Provincial governments have jurisdiction over the exploration, development, conservation, and management of non-renewable resources, as well as the generation and production of electricity.
Federal jurisdiction in energy is primarily concerned with regulation of inter-provincial and international trade and commerce, and the management of non-renewable resources on federal lands.
Its primary responsibilities include: In 1985, the federal government and the provincial governments in Alberta, British Columbia and Saskatchewan agreed to deregulate the prices of crude oil and natural gas.
Offshore oil Atlantic Canada is administered under joint federal and provincial responsibility in Nova Scotia and Newfoundland and Labrador.
Provincial regulation of oil and natural gas activities, pipelines, and distribution systems is administered by provincial utility boards.
Canada has access to almost all main sources of energy including oil and gas, coal, hydropower, biomass, solar, geothermal, wind, marine and nuclear.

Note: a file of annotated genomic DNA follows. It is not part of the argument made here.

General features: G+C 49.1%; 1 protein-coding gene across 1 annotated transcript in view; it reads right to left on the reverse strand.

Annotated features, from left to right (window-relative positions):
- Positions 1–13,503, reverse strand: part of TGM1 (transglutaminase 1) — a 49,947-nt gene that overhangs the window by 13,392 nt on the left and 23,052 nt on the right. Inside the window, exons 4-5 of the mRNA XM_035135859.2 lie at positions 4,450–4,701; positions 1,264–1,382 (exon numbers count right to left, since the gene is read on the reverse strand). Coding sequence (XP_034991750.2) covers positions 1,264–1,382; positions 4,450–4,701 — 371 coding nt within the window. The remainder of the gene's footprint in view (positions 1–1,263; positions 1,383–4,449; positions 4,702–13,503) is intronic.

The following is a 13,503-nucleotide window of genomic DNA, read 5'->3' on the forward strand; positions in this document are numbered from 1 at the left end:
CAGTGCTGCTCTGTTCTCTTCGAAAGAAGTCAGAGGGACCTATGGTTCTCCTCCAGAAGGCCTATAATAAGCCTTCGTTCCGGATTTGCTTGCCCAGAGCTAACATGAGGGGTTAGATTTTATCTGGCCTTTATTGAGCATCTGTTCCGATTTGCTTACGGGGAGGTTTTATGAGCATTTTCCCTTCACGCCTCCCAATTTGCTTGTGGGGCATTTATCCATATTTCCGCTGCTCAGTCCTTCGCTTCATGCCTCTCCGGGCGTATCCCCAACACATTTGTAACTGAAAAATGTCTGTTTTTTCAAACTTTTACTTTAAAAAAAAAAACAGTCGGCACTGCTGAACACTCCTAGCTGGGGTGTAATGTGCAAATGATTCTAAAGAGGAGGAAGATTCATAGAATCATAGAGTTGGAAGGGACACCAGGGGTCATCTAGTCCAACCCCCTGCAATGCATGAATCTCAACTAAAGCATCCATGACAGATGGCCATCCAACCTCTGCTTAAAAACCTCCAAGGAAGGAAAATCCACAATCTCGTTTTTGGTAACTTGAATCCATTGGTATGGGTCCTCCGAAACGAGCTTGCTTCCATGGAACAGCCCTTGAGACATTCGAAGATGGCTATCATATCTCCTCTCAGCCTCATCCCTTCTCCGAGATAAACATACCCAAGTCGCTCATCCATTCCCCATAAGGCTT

It is the world's second largest producer of uranium, Some of Canada's energy resources are concentrated in areas of the country.
For example, the majority of Canada's fossil fuel resources are located in Alberta with smaller portions in Saskatchewan and offshore of Newfoundland and Labrador.While almost 50% of the hydropower for Canada is generated in Quebec.The United States is Canada's major trade market for energy products and services.Canada sends around 98% of its total energy exports to the United States, meaning that Canada is the largest supplier of energy exports to the world's largest economy.Canada also exports significant amounts of uranium and coal to Asia, Europe and Latin America.In Canada's federal system of government, jurisdiction over energy is divided between the federal and provincial and territorial governments.